A group consisting of three extant families each with one genus genera. This lineage dates back only to the early Cretaceous in the fossil record and is widely considered to be the closest extant relative of the flowering plants.
Vegetative Characteristics: Plants are trees, shrubs, lianes, or stumpy turnip-like. Leaves are simple, opposite or whorled, strap-like in Welwitschiaceae, angiosperm-like in Gnetaceae, or scale-like in Ephedraceae. Secondary xylem contains vessels, as in angiosperms, although the homology of the vessels in the two phylum is in question.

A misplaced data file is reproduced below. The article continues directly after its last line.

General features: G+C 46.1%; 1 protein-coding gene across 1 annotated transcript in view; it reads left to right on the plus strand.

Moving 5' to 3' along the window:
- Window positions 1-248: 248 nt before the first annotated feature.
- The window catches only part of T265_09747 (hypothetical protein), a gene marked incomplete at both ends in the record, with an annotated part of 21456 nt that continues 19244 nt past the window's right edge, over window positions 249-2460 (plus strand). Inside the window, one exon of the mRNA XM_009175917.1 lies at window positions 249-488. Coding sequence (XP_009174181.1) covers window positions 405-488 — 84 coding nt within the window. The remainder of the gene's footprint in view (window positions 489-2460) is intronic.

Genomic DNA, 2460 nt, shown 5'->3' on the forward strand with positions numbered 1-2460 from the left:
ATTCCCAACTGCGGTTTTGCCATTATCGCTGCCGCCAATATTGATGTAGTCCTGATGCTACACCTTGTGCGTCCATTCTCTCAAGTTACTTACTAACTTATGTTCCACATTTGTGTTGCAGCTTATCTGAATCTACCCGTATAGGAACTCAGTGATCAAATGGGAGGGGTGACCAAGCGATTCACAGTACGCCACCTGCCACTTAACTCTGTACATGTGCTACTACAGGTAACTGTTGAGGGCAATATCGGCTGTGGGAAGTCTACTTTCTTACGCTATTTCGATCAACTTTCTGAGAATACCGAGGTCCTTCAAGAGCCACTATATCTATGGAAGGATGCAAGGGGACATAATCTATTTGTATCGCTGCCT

Reproductive Characteristics: Plants are usually dioecious with "flowers" unisexual in compound strobili or "inflorescences". Female flowers have one (rarely paired), erect ovule, a nucellus of two or three coats, and micropyle projecting as a long tube. The female gametophyte often lacks organized archegonia. Male cone mostly compound, and associated with bracts. Fertilization occurs through pollen-tubes with two male nuclei. Double fertilization is recorded for some members of the phylum as in angiosperms, although the two are not exactly homologous. Insect pollination is likely due to cone exudations .